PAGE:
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Patient Safety Concerns Driving Medical Device Security Investment

Medical device security and patient data privacy are two of the areas in which the healthcare industry is investing to curb the costs of adverse patient safety events.

medical device security

Source: Thinkstock

By Fred Donovan

- Medical device security and patient data privacy are two of the areas in which the healthcare industry is investing to curb the costs of adverse patient safety events, according to a study by Frost & Sullivan.

Other areas of investments include medication safety, antibiotic resistance, patient diagnostics safety, sepsis prevention, and emergency department (ED) admissions.

The investment is being driven by the high cost of adverse patient safety events, which Frost estimated at $317.9 billion for the US and Western European healthcare systems in 2016. This cost is expected to increase at a compound annual growth rate of 3.2 percent, reaching $383.7 billion in 2022.

“The industry will witness increasing consolidation with large medtech companies gearing towards provision of targeted solutions for areas such as antibiotic resistance, sepsis, pressure ulcers, and unnecessary ED admissions,” commented Frost & Sullivan Industry Analyst Anuj Agarwal.

Around 15 percent of hospital expenditure could be attributable to addressing safety failures in the United States, with a higher percentage in Germany, Spain and Italy, according to Frost.

“About 17 percent of all hospitalizations in the US are affected by one or more adverse patient safety events. The fact that 30-70 percent of those adverse events are potentially avoidable makes it imperative to prevent them from happening,” Agarwal said.

Frost & Sullivan predicted that by 2022, patient safety will transition from an ancillary to a core value proposition for healthcare providers.

The healthcare industry is expected to increase integration between medtech and digital health technologies, such as data analytics and remote monitoring and surveillance, to enhance patient safety.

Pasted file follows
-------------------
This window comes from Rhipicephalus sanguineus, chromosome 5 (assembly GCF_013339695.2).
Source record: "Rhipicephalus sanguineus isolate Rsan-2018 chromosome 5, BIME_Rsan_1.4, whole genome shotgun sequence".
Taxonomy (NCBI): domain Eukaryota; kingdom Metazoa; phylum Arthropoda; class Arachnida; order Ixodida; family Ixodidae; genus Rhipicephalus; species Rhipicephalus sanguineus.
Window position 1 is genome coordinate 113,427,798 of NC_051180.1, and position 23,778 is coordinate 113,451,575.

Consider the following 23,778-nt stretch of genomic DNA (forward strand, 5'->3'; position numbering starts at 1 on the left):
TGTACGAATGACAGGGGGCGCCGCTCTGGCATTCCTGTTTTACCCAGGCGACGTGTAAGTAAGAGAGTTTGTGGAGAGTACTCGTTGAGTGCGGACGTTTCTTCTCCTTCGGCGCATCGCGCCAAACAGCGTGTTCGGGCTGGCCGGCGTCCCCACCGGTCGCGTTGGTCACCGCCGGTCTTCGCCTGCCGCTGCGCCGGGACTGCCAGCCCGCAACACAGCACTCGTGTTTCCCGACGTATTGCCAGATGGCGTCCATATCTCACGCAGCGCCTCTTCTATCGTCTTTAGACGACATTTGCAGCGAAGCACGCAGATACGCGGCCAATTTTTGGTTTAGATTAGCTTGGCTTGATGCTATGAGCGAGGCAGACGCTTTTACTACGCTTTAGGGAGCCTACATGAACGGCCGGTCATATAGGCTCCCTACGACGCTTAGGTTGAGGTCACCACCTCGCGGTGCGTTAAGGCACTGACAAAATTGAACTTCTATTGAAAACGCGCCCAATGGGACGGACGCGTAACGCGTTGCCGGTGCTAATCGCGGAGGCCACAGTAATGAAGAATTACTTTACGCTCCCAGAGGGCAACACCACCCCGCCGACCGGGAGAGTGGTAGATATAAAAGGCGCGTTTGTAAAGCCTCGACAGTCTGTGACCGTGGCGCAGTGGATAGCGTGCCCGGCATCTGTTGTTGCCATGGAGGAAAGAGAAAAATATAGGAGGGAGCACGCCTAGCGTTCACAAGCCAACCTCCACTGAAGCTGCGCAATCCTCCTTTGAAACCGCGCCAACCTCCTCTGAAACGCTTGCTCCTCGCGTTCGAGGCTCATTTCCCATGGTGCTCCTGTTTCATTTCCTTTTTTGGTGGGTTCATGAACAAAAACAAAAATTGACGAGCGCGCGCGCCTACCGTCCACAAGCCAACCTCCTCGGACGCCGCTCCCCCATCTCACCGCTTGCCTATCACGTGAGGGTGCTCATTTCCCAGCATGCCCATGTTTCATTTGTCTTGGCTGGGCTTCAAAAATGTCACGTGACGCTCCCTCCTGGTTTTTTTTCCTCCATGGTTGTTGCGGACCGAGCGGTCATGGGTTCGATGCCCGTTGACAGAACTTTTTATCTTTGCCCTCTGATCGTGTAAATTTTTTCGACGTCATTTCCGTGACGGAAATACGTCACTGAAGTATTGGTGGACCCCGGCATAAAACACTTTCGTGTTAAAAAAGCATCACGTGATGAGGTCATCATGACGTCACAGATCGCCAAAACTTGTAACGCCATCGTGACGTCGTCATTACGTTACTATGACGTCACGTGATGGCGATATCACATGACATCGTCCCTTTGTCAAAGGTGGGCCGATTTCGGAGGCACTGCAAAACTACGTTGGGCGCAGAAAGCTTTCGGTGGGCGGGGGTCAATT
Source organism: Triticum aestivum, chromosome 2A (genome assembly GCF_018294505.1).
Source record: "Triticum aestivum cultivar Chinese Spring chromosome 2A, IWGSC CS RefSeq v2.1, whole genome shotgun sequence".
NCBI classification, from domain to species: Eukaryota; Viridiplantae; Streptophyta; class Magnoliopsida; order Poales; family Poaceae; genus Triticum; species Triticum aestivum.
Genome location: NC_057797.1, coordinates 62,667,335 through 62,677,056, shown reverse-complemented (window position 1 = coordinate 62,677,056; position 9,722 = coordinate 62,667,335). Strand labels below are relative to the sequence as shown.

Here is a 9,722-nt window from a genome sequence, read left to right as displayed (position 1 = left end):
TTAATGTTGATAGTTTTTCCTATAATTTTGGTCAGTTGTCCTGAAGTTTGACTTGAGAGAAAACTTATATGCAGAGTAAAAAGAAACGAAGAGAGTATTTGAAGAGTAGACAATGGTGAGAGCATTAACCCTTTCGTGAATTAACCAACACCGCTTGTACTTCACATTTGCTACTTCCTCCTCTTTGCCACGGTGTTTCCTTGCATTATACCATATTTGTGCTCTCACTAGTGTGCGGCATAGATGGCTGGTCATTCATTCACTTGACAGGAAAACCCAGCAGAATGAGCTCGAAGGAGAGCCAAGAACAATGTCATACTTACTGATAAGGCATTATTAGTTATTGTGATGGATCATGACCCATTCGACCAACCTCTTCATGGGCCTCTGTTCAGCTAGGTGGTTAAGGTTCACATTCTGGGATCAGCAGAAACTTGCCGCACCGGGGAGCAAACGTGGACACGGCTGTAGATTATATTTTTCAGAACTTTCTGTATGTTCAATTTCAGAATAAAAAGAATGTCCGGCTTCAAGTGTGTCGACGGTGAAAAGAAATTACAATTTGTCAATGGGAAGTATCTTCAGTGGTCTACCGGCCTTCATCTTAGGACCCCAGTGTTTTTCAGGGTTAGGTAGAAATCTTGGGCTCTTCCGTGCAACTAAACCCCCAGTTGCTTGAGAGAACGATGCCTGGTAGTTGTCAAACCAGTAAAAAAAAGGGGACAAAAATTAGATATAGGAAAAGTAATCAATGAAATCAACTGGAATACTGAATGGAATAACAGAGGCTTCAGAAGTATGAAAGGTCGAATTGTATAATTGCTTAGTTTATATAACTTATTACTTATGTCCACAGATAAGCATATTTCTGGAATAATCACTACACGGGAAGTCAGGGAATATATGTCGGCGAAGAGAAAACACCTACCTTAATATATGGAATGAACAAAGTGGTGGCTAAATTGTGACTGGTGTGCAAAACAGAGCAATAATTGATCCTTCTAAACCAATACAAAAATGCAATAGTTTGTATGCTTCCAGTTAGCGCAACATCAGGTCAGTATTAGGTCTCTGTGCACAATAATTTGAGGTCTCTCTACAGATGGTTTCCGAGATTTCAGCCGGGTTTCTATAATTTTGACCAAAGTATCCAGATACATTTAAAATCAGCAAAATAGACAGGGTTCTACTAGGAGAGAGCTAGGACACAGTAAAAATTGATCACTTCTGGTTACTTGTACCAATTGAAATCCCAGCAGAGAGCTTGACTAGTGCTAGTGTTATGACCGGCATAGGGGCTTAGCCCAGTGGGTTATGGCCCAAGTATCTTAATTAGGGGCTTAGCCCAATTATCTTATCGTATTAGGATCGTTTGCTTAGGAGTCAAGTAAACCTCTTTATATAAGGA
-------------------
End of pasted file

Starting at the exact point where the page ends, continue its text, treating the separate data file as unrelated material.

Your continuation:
The process of implementing analytics and artificial intelligence to improve the processes, systems, and culture in healthcare industry requires high amounts of data from competing systems with significant limitations on information sharing, Frost noted.

In recent public comments, the College of Healthcare Information Management Executives (CHIME) recommended that healthcare cybersecurity be included as a focus area of a health innovation and investment public-private workgroup HHS is proposing to set up.

CHIME said that cybersecurity threats in healthcare are increasing costs for the industry and creating patient safety and data privacy concerns.

“The privacy and security of patient data — as well as the federal and state regulations governing such information — must be considered as new innovations and technologies are incorporated into healthcare delivery systems,” CHIME noted.

In April, the FDA issued a medical device safety action plan. As part of the plan, the FDA is considering mandating that device makers build in a capability to update and patch device security into product design and to provide data on this capability to the agency as part of the device’s premarket submission.

Device makers would also be required to provide a “software bill of materials” to the FDA as part of premarket submission. This would enable device customers and users to better manage their network assets and be aware of which devices may have vulnerabilities as well as assist in postmarket mitigation efforts.

The FDA intends to update its premarket guidance on medical device cybersecurity to protect against moderate risks, such as ransomware, and major risks, such as remote exploitation of devices that results in a catastrophic attack on many patients.

The agency is also considering new postmarket authority to require firms to adopt policies and procedures to coordinate disclosure of vulnerabilities as they are identified.

The FDA is examining what steps it can take to spur innovation in medical devices. The agency’s Breakthrough Device Program could be used to improve patient access to innovative new devices and patient safety at the same time. In addition, a similar program just for innovations in device safety is under consideration.

The agency is also working to establish a National Evaluation System for Health Technology (NEST), which would be a surveillance and evaluation system operated by a public-private partnership.

The action plan describes how the FDA would support development of NEST. As part of its fiscal year 2019 budget, the agency is seeking additional funding to turn NEST into a more active surveillance tool.


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